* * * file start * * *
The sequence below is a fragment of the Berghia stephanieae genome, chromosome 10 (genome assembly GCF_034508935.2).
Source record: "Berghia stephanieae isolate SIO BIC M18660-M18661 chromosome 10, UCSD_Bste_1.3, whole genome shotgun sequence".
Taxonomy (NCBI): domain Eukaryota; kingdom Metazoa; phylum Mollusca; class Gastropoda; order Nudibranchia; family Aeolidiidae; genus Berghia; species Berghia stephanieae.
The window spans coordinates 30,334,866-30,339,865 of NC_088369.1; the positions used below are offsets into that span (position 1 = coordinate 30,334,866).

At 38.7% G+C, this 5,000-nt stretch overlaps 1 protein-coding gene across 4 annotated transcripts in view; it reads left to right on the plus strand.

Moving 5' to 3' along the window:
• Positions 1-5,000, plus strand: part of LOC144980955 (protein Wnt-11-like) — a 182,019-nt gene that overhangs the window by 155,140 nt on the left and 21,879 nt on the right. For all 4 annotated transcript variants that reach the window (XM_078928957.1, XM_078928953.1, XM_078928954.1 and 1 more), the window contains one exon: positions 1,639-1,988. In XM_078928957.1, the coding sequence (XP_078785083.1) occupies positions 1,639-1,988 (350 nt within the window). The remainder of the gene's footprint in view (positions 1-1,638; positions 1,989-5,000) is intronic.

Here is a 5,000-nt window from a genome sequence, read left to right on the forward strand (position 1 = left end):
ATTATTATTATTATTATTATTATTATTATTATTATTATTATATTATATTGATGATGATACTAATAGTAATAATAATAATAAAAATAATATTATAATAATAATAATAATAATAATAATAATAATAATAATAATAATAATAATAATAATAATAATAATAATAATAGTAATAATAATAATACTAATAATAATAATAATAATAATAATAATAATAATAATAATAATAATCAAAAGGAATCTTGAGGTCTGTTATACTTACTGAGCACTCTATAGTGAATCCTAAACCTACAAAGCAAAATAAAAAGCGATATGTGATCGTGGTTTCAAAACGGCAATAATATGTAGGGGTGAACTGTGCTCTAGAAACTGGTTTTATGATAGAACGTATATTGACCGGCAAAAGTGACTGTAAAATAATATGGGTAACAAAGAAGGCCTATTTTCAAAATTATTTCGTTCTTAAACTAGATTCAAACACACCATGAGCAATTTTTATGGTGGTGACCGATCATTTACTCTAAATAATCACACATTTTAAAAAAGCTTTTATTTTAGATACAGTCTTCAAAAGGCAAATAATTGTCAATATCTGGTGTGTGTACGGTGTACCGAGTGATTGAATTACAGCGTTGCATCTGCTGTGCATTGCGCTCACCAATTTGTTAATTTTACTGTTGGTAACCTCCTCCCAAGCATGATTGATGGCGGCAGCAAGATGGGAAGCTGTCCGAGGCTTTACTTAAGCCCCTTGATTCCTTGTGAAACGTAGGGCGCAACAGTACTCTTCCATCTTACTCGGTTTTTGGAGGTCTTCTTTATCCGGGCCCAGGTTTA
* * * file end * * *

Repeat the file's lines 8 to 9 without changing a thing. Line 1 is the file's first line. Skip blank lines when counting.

Here is a 5,000-nt window from a genome sequence, read left to right on the forward strand (position 1 = left end):
ATTATTATTATTATTATTATTATTATTATTATTATTATTATATTATATTGATGATGATACTAATAGTAATAATAATAATAAAAATAATATTATAATAATAATAATAATAATAATAATAATAATAATAATAATAATAATAATAATAATAATAATAATAATAATAGTAATAATAATAATACTAATAATAATAATAATAATAATAATAATAATAATAATAATAATAATCAAAAGGAATCTTGAGGTCTGTTATACTTACTGAGCACTCTATAGTGAATCCTAAACCTACAAAGCAAAATAAAAAGCGATATGTGATCGTGGTTTCAAAACGGCAATAATATGTAGGGGTGAACTGTGCTCTAGAAACTGGTTTTATGATAGAACGTATATTGACCGGCAAAAGTGACTGTAAAATAATATGGGTAACAAAGAAGGCCTATTTTCAAAATTATTTCGTTCTTAAACTAGATTCAAACACACCATGAGCAATTTTTATGGTGGTGACCGATCATTTACTCTAAATAATCACACATTTTAAAAAAGCTTTTATTTTAGATACAGTCTTCAAAAGGCAAATAATTGTCAATATCTGGTGTGTGTACGGTGTACCGAGTGATTGAATTACAGCGTTGCATCTGCTGTGCATTGCGCTCACCAATTTGTTAATTTTACTGTTGGTAACCTCCTCCCAAGCATGATTGATGGCGGCAGCAAGATGGGAAGCTGTCCGAGGCTTTACTTAAGCCCCTTGATTCCTTGTGAAACGTAGGGCGCAACAGTACTCTTCCATCTTACTCGGTTTTTGGAGGTCTTCTTTATCCGGGCCCAGGTTTA